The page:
Smart cities and technological change from a socio-material perspective

The promise of smart cities is widespread but there are few examples of cities that have put smart city ideas into practice. It’s unclear whether the smart city concept is a meaningless buzzword or an idea that will solve environmental problems and change how cities are governed. My research and teaching focuses on contemporary issues concerning the environment, technology and society. 

My research is based on socio-material perspectives on urban change. I am interested how smart city ideas affect the relationships between people, organisations, technology and the material form of cities. While smart city ideas might help to reduce the environmental impact of cities, they might also influence cities in negative ways. For example, previous research on smart cities has warned about increasing corporate control over urban governance. My current research project examines the role of smart city ideas in the Swedish city of Malmö, where a climate-smart city district called Hyllie is under development.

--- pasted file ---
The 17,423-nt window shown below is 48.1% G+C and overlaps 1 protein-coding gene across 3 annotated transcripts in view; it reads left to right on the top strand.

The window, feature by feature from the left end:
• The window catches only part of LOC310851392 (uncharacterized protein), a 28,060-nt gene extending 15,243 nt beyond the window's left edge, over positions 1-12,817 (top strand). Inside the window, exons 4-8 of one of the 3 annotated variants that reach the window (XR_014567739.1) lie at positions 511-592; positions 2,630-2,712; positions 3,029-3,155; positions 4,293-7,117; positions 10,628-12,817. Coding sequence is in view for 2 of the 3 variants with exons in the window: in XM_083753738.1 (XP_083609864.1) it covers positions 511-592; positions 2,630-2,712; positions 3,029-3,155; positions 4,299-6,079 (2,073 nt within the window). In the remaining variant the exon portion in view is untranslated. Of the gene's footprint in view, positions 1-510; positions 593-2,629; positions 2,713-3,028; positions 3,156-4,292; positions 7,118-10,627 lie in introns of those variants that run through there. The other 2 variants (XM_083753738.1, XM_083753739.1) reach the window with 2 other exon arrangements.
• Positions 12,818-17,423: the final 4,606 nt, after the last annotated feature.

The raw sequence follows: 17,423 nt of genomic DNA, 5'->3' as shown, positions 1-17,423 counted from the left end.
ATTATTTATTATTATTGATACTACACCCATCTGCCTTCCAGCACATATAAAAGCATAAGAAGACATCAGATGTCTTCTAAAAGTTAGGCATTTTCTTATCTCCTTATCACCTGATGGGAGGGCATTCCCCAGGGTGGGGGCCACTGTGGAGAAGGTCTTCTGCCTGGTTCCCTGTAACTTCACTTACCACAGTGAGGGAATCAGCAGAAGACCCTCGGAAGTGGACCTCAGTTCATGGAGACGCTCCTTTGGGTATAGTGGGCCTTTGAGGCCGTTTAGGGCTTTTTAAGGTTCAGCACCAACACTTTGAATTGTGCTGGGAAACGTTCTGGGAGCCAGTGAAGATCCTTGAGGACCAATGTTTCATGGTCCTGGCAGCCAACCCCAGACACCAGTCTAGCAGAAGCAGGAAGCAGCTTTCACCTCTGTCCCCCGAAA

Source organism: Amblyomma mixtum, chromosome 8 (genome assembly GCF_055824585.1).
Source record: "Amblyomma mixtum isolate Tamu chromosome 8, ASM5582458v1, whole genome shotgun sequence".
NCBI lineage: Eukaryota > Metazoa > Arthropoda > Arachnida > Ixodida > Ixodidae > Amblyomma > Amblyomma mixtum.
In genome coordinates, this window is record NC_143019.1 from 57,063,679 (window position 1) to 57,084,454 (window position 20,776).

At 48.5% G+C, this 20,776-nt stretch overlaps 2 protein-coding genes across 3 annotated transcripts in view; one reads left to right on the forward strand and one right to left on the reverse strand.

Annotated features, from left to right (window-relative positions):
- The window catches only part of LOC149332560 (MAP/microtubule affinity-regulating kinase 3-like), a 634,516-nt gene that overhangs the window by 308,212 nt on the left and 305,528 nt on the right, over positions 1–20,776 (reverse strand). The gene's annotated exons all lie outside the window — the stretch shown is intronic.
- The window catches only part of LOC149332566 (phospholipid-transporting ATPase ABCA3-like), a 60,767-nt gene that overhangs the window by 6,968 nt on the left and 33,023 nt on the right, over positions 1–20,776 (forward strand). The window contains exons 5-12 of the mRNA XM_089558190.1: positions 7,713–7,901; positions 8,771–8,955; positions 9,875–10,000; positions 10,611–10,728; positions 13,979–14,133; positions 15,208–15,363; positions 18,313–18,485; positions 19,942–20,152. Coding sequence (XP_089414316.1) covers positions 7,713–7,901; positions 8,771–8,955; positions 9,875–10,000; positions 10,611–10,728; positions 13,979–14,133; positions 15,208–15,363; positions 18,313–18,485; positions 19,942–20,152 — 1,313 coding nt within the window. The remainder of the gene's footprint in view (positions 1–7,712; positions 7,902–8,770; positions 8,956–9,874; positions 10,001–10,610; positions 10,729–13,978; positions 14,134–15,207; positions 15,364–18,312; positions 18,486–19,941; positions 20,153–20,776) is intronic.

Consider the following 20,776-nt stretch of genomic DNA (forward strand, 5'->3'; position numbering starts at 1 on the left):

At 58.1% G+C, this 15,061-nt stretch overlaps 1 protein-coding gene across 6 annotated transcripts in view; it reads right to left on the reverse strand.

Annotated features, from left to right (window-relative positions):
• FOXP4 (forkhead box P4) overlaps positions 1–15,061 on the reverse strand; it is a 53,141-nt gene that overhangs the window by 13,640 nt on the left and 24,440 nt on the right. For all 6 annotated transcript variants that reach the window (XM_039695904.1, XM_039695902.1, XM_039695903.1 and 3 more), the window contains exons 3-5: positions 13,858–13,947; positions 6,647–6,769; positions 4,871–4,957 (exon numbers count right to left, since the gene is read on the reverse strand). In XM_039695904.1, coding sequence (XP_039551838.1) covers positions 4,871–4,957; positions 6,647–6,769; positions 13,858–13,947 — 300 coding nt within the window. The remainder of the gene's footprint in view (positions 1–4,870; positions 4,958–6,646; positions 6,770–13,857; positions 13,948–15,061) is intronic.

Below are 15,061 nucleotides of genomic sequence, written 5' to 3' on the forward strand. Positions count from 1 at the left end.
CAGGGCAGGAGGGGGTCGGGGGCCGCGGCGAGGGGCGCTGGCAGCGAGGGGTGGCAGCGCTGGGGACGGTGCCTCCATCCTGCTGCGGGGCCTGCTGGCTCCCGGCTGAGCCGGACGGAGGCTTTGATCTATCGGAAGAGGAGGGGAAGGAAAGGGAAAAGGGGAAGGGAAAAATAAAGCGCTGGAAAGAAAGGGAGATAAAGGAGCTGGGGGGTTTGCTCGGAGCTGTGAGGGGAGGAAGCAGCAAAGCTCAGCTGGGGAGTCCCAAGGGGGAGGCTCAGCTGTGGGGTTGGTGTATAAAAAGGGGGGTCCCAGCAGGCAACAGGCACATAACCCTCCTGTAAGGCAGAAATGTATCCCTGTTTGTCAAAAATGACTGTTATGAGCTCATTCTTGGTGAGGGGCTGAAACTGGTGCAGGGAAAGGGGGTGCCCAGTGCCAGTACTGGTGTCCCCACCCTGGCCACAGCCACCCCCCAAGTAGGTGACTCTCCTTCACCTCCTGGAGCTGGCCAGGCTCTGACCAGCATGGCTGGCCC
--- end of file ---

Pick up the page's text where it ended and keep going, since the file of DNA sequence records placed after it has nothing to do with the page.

My teaching focuses on technology, cities and environment and builds on similar social science perspectives. I give lectures in several courses, both in urban and regional planning and the master’s programme in Science for Sustainable Development. I also teach a course in technology and society for first year students in the Civil Logistics.

I come from Canada and have a degree in Systems Design Engineering. I worked as an energy consultant before moving to Sweden for a master’s degree in environmental studies.

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